Rebecca Taylor Lee
Wife of Francis Lightfoot Lee, Signer of the Declaration of Independence
1763 – 1831 A.D.
Rebecca Tayloe, who at the age of nineteen years became the wife of Francis Lightfoot Lee in May, 1769, was the second of the eleven children born to Colonel John and Rebecca Plater Tayloe, of “Mt. Airy,” Richmond County, one of the most noted houses of Virginia. She was a highly accomplished and popular young woman and an estimable wife to Mr. Lee, who was the fourth son of Thomas Lee and a younger brother to Richard Henry Lee. His father died and left him a fortune while he was still but little more than a boy. Like all the Lees, he was public-spirited and patriotic and thoroughly loyal to his brilliant brother, Richard Henry, whom he supported in every measure which that able and far-seeing statesman held for the good of either his native Province or the Colonies at large.
The family of Rebecca Tayloe Lee dated back to Hon. William Taylor, of London, who came to Virginia in the seventeenth century and accumulated a fortune. In 1650, we find him buying large holdings of land in Lancaster and Richmond counties. It is not known when or by whom the change was made in the spelling of the name from Taylor to Tayloe. He married Ann Corbin, daughter of Hon. Henry and Alice Eltonhead Corbin, and had four children, one of which died in childhood, Two of the children were twins, John and Elizabeth. Elizabeth married Colonel Richard Corbin of King and Queen county, and John, the founder of “Mt. Airy,” married Rebecca Plater of St. Mary’s County, Maryland.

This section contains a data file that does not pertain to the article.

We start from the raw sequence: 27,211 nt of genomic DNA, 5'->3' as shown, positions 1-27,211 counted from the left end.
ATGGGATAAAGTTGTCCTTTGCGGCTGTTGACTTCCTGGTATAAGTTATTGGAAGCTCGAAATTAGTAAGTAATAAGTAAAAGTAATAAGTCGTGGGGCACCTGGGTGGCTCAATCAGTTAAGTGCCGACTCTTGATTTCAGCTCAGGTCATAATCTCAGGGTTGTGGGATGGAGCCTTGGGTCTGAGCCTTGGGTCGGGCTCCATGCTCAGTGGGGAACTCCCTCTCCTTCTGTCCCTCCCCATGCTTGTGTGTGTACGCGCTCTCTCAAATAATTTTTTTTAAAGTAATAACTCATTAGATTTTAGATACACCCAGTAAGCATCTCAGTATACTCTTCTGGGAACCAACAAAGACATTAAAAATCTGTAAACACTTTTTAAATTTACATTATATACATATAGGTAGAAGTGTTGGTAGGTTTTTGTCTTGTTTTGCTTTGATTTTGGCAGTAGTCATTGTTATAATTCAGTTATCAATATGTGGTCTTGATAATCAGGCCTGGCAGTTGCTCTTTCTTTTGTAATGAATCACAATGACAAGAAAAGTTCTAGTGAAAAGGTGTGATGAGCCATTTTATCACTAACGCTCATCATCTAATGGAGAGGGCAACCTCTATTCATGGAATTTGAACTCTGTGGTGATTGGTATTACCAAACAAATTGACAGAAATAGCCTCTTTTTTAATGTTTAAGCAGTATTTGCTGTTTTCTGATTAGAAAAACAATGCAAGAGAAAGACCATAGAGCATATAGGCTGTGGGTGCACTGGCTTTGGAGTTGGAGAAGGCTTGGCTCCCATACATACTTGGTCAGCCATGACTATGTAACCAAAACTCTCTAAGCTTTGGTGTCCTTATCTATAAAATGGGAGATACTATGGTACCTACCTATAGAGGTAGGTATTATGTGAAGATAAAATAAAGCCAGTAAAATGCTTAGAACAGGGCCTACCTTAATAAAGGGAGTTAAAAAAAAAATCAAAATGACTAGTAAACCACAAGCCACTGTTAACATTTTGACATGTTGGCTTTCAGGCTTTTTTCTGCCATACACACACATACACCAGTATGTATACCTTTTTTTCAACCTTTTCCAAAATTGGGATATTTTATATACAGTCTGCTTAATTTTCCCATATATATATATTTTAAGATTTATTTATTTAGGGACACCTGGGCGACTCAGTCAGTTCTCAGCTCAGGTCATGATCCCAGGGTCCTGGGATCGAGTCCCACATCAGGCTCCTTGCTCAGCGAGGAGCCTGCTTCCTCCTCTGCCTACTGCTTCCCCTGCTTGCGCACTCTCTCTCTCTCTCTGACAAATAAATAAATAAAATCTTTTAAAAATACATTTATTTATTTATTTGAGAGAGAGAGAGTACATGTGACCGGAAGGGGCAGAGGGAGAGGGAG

“Mt. Airy” was built, in 1758, of red sandstone and white marble, and consisted of “a vast central building of fine proportions, with right and left wings joined by semicircular corridors. The portraits of Mt. Airy are considered one of the finest collections in America.” John Taylor (or Tayloe) was an influential member of the King’s Council under Lord Dunmore. He was the father of eleven children, nearly all of whom grew up and married into other of the old families of Virginia.
Francis Lightfoot Lee and his wife lived on his estate “Manokin,” Richmond County, from their marriage in 1769 until their deaths in 1797, she dying in January and he following her in February. They had no children.
Reference: The Pioneer Mothers of America: A Record of the More Notable Women of the Early Days of the Country, and Particularly of the Colonial and Revolutionary Periods by Harry Clinton Green and Mary Wolcott Green, A.B. Third Volume, Published by G.P. Putnam’s Sons.